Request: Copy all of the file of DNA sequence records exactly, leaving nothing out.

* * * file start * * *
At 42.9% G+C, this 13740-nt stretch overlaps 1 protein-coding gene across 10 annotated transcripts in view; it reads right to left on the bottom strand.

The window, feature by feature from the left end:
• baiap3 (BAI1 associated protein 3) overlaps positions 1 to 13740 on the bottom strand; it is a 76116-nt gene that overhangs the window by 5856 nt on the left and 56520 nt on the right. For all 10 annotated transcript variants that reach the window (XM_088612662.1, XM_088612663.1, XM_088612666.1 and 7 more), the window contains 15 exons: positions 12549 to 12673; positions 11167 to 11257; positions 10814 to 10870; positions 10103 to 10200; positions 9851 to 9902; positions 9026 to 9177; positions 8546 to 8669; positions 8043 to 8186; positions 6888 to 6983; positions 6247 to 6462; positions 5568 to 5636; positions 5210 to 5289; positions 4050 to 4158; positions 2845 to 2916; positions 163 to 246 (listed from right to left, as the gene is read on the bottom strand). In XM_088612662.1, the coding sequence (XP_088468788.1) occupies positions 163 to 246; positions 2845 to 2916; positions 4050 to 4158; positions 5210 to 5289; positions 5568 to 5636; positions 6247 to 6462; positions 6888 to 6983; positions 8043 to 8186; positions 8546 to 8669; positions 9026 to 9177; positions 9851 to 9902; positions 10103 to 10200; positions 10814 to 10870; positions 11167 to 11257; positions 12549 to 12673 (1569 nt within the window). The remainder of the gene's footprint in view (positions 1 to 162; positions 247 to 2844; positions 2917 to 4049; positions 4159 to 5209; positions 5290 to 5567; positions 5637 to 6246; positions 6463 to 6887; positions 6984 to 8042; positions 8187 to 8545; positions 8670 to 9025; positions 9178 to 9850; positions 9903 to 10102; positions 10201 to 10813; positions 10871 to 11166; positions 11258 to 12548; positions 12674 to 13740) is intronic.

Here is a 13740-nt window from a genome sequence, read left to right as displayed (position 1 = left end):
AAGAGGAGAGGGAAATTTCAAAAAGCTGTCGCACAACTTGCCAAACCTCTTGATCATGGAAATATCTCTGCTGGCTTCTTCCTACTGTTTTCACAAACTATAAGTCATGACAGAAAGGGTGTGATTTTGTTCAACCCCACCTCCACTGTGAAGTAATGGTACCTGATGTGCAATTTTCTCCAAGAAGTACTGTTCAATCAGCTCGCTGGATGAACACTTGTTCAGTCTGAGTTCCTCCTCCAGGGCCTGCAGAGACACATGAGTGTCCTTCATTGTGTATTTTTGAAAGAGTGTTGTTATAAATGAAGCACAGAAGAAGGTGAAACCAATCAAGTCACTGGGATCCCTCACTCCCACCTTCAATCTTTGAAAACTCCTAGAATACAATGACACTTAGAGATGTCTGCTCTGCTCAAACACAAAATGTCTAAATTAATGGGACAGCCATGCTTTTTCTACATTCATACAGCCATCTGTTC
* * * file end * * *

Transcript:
At 42.9% G+C, this 13740-nt stretch overlaps 1 protein-coding gene across 10 annotated transcripts in view; it reads right to left on the bottom strand.

The window, feature by feature from the left end:
• baiap3 (BAI1 associated protein 3) overlaps positions 1 to 13740 on the bottom strand; it is a 76116-nt gene that overhangs the window by 5856 nt on the left and 56520 nt on the right. For all 10 annotated transcript variants that reach the window (XM_088612662.1, XM_088612663.1, XM_088612666.1 and 7 more), the window contains 15 exons: positions 12549 to 12673; positions 11167 to 11257; positions 10814 to 10870; positions 10103 to 10200; positions 9851 to 9902; positions 9026 to 9177; positions 8546 to 8669; positions 8043 to 8186; positions 6888 to 6983; positions 6247 to 6462; positions 5568 to 5636; positions 5210 to 5289; positions 4050 to 4158; positions 2845 to 2916; positions 163 to 246 (listed from right to left, as the gene is read on the bottom strand). In XM_088612662.1, the coding sequence (XP_088468788.1) occupies positions 163 to 246; positions 2845 to 2916; positions 4050 to 4158; positions 5210 to 5289; positions 5568 to 5636; positions 6247 to 6462; positions 6888 to 6983; positions 8043 to 8186; positions 8546 to 8669; positions 9026 to 9177; positions 9851 to 9902; positions 10103 to 10200; positions 10814 to 10870; positions 11167 to 11257; positions 12549 to 12673 (1569 nt within the window). The remainder of the gene's footprint in view (positions 1 to 162; positions 247 to 2844; positions 2917 to 4049; positions 4159 to 5209; positions 5290 to 5567; positions 5637 to 6246; positions 6463 to 6887; positions 6984 to 8042; positions 8187 to 8545; positions 8670 to 9025; positions 9178 to 9850; positions 9903 to 10102; positions 10201 to 10813; positions 10871 to 11166; positions 11258 to 12548; positions 12674 to 13740) is intronic.

Here is a 13740-nt window from a genome sequence, read left to right as displayed (position 1 = left end):
AAGAGGAGAGGGAAATTTCAAAAAGCTGTCGCACAACTTGCCAAACCTCTTGATCATGGAAATATCTCTGCTGGCTTCTTCCTACTGTTTTCACAAACTATAAGTCATGACAGAAAGGGTGTGATTTTGTTCAACCCCACCTCCACTGTGAAGTAATGGTACCTGATGTGCAATTTTCTCCAAGAAGTACTGTTCAATCAGCTCGCTGGATGAACACTTGTTCAGTCTGAGTTCCTCCTCCAGGGCCTGCAGAGACACATGAGTGTCCTTCATTGTGTATTTTTGAAAGAGTGTTGTTATAAATGAAGCACAGAAGAAGGTGAAACCAATCAAGTCACTGGGATCCCTCACTCCCACCTTCAATCTTTGAAAACTCCTAGAATACAATGACACTTAGAGATGTCTGCTCTGCTCAAACACAAAATGTCTAAATTAATGGGACAGCCATGCTTTTTCTACATTCATACAGCCATCTGTTC